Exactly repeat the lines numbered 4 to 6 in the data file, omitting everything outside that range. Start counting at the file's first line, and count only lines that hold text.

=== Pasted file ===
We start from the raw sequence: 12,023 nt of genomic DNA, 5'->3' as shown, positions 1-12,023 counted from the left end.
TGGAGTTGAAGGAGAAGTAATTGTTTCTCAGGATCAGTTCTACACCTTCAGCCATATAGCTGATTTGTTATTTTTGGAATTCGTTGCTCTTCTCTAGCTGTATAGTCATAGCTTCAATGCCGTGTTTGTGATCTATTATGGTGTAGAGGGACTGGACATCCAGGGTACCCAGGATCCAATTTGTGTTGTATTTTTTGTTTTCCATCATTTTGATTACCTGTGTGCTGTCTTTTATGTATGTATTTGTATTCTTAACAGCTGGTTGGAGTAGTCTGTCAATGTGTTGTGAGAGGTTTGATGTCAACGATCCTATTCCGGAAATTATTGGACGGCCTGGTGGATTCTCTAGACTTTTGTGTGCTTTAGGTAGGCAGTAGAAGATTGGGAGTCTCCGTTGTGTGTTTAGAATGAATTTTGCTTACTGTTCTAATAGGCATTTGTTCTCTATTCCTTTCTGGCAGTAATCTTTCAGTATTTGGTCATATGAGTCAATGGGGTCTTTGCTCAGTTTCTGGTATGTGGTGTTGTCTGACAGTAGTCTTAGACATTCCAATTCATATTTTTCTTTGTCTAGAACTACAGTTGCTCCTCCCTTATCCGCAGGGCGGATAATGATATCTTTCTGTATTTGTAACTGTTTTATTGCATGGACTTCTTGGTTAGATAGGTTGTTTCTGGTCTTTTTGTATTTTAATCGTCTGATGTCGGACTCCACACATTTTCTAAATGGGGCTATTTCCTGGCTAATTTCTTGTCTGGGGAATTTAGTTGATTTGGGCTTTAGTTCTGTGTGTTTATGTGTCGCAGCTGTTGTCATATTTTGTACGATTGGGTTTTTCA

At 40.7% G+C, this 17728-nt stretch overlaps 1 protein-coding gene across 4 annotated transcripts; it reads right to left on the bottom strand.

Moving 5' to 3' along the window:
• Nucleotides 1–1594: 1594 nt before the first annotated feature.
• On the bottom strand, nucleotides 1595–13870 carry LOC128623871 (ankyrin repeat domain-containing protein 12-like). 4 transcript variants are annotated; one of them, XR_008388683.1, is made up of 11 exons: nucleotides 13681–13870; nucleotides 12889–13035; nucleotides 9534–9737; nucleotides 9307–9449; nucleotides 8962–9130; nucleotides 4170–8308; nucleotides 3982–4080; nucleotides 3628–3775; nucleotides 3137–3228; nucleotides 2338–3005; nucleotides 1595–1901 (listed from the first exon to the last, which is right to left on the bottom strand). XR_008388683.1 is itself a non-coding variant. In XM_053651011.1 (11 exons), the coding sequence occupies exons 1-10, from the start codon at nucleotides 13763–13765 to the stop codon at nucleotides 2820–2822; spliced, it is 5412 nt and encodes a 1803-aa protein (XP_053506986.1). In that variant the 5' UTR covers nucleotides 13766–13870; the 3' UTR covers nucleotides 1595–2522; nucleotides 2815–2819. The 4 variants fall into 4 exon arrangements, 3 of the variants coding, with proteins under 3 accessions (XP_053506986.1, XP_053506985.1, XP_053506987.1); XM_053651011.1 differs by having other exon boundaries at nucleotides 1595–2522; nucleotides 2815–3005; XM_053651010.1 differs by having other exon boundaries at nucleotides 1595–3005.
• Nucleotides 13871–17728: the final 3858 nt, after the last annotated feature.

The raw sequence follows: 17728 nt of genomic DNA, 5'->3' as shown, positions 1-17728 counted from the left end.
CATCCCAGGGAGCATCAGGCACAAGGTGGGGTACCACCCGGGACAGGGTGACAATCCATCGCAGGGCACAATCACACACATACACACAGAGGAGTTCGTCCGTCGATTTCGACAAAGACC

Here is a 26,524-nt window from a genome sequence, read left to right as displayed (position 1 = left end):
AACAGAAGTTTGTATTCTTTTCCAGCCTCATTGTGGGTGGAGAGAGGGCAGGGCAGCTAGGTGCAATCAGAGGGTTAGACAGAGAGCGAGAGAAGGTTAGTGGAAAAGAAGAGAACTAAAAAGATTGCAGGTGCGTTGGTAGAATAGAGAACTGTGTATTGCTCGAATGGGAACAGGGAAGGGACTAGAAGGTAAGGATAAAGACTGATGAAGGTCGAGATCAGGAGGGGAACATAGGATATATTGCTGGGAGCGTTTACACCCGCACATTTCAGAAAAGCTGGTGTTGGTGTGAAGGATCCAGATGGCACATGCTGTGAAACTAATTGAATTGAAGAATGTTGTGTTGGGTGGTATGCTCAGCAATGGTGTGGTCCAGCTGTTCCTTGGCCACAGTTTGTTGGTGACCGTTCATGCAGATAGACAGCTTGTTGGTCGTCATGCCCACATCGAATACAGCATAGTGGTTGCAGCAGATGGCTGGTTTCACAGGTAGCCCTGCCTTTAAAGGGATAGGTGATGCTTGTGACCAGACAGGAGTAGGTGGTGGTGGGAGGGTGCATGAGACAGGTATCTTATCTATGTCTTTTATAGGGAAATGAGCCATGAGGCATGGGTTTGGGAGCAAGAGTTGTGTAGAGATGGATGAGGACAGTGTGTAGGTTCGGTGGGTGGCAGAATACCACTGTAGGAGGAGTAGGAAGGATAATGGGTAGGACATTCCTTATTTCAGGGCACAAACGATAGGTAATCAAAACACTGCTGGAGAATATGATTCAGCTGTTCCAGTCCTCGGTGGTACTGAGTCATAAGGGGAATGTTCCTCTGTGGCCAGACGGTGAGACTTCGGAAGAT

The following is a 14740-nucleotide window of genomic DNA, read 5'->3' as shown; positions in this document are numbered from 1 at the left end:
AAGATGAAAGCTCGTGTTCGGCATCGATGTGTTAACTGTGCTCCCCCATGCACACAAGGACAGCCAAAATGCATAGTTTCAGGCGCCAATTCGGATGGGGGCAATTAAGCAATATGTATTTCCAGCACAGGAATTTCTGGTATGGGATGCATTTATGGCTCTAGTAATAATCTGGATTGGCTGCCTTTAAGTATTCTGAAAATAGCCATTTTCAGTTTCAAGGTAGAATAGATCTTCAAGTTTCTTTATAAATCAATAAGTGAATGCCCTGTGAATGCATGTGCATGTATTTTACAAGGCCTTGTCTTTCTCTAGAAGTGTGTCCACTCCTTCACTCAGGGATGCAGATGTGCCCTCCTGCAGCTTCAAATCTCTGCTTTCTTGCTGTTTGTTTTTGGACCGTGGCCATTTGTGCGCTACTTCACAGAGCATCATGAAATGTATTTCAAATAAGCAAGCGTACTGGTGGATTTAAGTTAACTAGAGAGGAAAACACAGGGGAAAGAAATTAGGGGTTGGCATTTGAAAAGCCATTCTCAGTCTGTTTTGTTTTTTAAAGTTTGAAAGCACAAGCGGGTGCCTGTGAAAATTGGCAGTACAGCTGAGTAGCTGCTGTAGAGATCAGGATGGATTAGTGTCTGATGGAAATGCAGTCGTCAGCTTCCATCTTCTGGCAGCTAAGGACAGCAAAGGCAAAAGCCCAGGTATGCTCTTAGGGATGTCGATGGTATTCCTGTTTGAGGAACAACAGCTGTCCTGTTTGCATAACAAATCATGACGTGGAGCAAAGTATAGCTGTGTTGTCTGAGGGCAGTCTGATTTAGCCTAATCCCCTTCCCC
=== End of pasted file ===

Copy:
Moving 5' to 3' along the window:
• Nucleotides 1–1594: 1594 nt before the first annotated feature.
• On the bottom strand, nucleotides 1595–13870 carry LOC128623871 (ankyrin repeat domain-containing protein 12-like). 4 transcript variants are annotated; one of them, XR_008388683.1, is made up of 11 exons: nucleotides 13681–13870; nucleotides 12889–13035; nucleotides 9534–9737; nucleotides 9307–9449; nucleotides 8962–9130; nucleotides 4170–8308; nucleotides 3982–4080; nucleotides 3628–3775; nucleotides 3137–3228; nucleotides 2338–3005; nucleotides 1595–1901 (listed from the first exon to the last, which is right to left on the bottom strand). XR_008388683.1 is itself a non-coding variant. In XM_053651011.1 (11 exons), the coding sequence occupies exons 1-10, from the start codon at nucleotides 13763–13765 to the stop codon at nucleotides 2820–2822; spliced, it is 5412 nt and encodes a 1803-aa protein (XP_053506986.1). In that variant the 5' UTR covers nucleotides 13766–13870; the 3' UTR covers nucleotides 1595–2522; nucleotides 2815–2819. The 4 variants fall into 4 exon arrangements, 3 of the variants coding, with proteins under 3 accessions (XP_053506986.1, XP_053506985.1, XP_053506987.1); XM_053651011.1 differs by having other exon boundaries at nucleotides 1595–2522; nucleotides 2815–3005; XM_053651010.1 differs by having other exon boundaries at nucleotides 1595–3005.